An offender typically has to plead guilty in order to receive treatment, including mental health care and substance use treatment. However, a guilty plea can cause problems later, including trouble accessing housing and employment.
"I have watched defendants plead guilty with the hopes of a later dismissal, only yo turn around and lose everything -- their job, housing, and sometimes even their ability to stay in this country, " said Chief Assistant Prosecuting Attorney Victoria Burton-Harris, who spearheaded the program. "If we truly want to stop people from cycling through our criminal legal system, we should be smart and address the root cause of the reason they entered it."
Under the new diversion program, people involved in certain misdemeanor cases can receive treatment before they enter a guilty plea. If they complete the program, which typically lasts six months, their charges will be dismissed.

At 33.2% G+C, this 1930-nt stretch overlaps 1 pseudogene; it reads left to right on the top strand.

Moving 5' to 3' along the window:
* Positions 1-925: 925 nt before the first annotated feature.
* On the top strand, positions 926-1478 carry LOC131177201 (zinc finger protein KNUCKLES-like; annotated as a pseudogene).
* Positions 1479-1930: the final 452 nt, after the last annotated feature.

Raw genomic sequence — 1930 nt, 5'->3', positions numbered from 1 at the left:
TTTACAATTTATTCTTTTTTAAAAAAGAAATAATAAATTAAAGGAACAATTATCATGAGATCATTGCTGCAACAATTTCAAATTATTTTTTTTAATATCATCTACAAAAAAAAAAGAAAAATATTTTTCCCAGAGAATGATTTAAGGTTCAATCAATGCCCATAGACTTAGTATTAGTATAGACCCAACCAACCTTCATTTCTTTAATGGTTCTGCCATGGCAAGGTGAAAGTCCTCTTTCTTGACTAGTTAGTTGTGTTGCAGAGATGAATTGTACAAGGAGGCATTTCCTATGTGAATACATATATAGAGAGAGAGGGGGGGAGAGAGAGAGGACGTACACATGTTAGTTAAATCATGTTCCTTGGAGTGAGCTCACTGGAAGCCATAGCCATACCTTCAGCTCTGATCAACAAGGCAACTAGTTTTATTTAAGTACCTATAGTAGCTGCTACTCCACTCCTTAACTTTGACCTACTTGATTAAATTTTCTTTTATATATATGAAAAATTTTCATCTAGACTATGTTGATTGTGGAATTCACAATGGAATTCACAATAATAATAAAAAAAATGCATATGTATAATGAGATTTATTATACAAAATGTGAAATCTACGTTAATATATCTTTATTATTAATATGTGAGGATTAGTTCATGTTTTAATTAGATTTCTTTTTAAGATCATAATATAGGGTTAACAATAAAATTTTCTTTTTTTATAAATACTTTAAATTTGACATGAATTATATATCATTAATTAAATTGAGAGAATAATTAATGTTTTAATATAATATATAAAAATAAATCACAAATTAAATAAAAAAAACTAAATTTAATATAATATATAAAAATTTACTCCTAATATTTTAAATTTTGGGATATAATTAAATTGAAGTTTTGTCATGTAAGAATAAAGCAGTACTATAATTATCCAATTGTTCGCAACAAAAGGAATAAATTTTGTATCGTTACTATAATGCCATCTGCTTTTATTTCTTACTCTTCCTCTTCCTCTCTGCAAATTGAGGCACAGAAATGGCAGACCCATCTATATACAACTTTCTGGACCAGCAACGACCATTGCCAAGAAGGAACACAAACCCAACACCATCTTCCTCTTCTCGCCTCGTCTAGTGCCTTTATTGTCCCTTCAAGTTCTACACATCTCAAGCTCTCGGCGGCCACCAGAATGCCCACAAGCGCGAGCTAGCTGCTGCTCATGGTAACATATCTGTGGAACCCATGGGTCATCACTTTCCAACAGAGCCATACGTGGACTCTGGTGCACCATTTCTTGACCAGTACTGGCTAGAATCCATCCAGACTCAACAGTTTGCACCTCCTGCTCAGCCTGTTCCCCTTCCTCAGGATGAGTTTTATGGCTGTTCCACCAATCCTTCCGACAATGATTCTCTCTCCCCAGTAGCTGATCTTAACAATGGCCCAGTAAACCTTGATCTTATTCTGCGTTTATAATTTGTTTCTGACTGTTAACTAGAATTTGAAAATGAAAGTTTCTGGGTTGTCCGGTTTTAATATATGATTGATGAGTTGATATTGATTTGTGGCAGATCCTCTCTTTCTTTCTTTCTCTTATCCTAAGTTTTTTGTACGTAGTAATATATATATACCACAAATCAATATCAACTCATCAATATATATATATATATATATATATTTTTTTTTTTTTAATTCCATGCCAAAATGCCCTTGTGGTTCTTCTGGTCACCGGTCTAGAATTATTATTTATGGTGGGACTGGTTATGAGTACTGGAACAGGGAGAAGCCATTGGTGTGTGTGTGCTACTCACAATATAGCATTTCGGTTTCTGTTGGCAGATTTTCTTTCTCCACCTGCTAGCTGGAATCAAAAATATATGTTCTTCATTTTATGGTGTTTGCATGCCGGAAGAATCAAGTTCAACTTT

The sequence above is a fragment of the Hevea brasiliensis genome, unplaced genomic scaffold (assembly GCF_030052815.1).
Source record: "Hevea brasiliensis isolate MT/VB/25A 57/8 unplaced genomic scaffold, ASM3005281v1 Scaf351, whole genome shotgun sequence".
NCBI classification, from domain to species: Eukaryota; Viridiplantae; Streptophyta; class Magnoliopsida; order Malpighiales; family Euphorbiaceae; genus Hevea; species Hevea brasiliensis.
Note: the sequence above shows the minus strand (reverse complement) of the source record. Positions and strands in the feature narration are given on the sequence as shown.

"People often find their way into the criminal legal system because they are dealing with substance use, mental health issues, or poverty," Savit said. "Yet, too often we require a guilty plea to provide people access to resources."
People with certain offenses, including domestic violence, stalking, child abuse, and drunken driving, are not eligible for the program.
The program will go through an initial phase in Ann Arbor's 15th District Court before it is expanded to other courts in the county.
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